How to clean and maintain your garbage disposal


When journalists look for constant ideas for articles, a simple solution is to look within. And with my new (similar) rental kitchen, that means adapting to a new set of appliances. Now that I’ve already got to know my electric hob, it’s time to move on to another point: waste disposal.

Invented by John Hammes in 1927, the machine uses blunt impellers to shred food waste and send it to your local sewage treatment plant, eliminating the need to fish leftover food out of your sink after you wash dishes and diverting waste (sometimes) from landfills. Here’s what you need to know about cleaning and maintaining your garbage truck.

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Everything starts with the right use. The first thing to remember is to only use cold water when you run it, which will prevent residual oil and grease from building up in the machine. (Plus, don’t pour grease, grease, or oil down the drain in the first place.) Second, leaving it running while your sink is still full of dishes is probably not a good idea in case a stray fork or spoon falls down the drain down and possibly wreak havoc inside the disposal.

When you’re ready to say goodbye to food waste, run cold water, turn on the garbage disposal, slowly feed small scraps of food, then keep running the water until the whirring becomes a gentle hum, 15 to 30 seconds , before turning off the disposal and then the water. (Large food waste should be cut into smaller pieces before disposal.) Disposing with water flushes food through the system, which helps eliminate odors.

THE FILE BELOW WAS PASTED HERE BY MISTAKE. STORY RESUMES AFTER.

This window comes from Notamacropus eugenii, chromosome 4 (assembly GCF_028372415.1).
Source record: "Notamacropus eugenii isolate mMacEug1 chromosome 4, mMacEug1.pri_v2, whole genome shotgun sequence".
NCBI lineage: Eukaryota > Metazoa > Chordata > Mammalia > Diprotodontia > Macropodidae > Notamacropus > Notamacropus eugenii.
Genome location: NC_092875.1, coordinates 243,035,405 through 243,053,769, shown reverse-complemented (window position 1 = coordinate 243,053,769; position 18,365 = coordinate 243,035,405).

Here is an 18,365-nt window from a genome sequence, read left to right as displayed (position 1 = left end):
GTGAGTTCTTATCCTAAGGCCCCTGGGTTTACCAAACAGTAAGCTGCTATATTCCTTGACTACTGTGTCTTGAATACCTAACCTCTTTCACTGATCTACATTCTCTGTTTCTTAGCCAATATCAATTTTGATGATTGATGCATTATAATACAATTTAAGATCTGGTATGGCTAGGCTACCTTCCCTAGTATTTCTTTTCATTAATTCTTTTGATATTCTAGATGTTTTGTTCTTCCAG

What is allowed and what is not in the garbage disposal

The indications of what should and should not be sent to waste disposal can be contradictory depending on the source. However, there are certain cases where everyone agrees, such as: B. Avoid throwing plastic, glass, metal and other non-food items down the drain. Other items that are better suited to compost or the trash are large bones, clams, and oyster shells (I’d stay away from all shellfish exoskeletons, just to be safe), and fibrous veggies and scraps like corn husks, artichokes, onion skins, and celery . While the instructions for the model in my kitchen say eggshells are fine, other manufacturers advise against it in bulk, so I plan to throw them in the trash out of caution. Plumbing experts also advise against starchy foods like pasta or rice, which can expand when wet and clog your pipes. Pretty much everything else is fair game going down the drain, including small bones and fruit pits that can help clean out the milling chamber.

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How to clean your garbage disposal and deal with odors